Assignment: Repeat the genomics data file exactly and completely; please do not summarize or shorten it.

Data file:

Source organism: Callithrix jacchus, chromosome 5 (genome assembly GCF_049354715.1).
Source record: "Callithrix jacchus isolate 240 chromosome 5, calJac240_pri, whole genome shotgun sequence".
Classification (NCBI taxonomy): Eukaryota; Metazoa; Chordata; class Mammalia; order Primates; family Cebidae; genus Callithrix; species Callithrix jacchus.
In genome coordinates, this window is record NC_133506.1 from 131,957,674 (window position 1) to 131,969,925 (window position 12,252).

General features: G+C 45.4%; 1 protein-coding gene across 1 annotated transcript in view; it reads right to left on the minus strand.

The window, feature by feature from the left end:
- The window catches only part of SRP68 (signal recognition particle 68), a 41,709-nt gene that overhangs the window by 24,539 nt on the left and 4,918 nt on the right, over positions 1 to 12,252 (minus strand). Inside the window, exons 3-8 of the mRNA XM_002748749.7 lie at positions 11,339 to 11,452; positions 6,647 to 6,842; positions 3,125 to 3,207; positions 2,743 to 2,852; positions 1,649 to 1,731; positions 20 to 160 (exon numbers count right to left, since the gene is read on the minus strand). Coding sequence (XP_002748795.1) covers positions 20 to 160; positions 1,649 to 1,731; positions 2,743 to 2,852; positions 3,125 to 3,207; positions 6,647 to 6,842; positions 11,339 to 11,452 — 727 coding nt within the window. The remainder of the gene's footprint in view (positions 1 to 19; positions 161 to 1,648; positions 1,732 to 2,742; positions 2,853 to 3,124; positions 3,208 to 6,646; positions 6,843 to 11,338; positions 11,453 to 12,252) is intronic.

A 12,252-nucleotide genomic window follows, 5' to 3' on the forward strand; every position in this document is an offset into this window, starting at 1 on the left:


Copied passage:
Source organism: Callithrix jacchus, chromosome 5 (genome assembly GCF_049354715.1).
Source record: "Callithrix jacchus isolate 240 chromosome 5, calJac240_pri, whole genome shotgun sequence".
Classification (NCBI taxonomy): Eukaryota; Metazoa; Chordata; class Mammalia; order Primates; family Cebidae; genus Callithrix; species Callithrix jacchus.
In genome coordinates, this window is record NC_133506.1 from 131,957,674 (window position 1) to 131,969,925 (window position 12,252).

General features: G+C 45.4%; 1 protein-coding gene across 1 annotated transcript in view; it reads right to left on the minus strand.

The window, feature by feature from the left end:
- The window catches only part of SRP68 (signal recognition particle 68), a 41,709-nt gene that overhangs the window by 24,539 nt on the left and 4,918 nt on the right, over positions 1 to 12,252 (minus strand). Inside the window, exons 3-8 of the mRNA XM_002748749.7 lie at positions 11,339 to 11,452; positions 6,647 to 6,842; positions 3,125 to 3,207; positions 2,743 to 2,852; positions 1,649 to 1,731; positions 20 to 160 (exon numbers count right to left, since the gene is read on the minus strand). Coding sequence (XP_002748795.1) covers positions 20 to 160; positions 1,649 to 1,731; positions 2,743 to 2,852; positions 3,125 to 3,207; positions 6,647 to 6,842; positions 11,339 to 11,452 — 727 coding nt within the window. The remainder of the gene's footprint in view (positions 1 to 19; positions 161 to 1,648; positions 1,732 to 2,742; positions 2,853 to 3,124; positions 3,208 to 6,646; positions 6,843 to 11,338; positions 11,453 to 12,252) is intronic.

A 12,252-nucleotide genomic window follows, 5' to 3' on the forward strand; every position in this document is an offset into this window, starting at 1 on the left: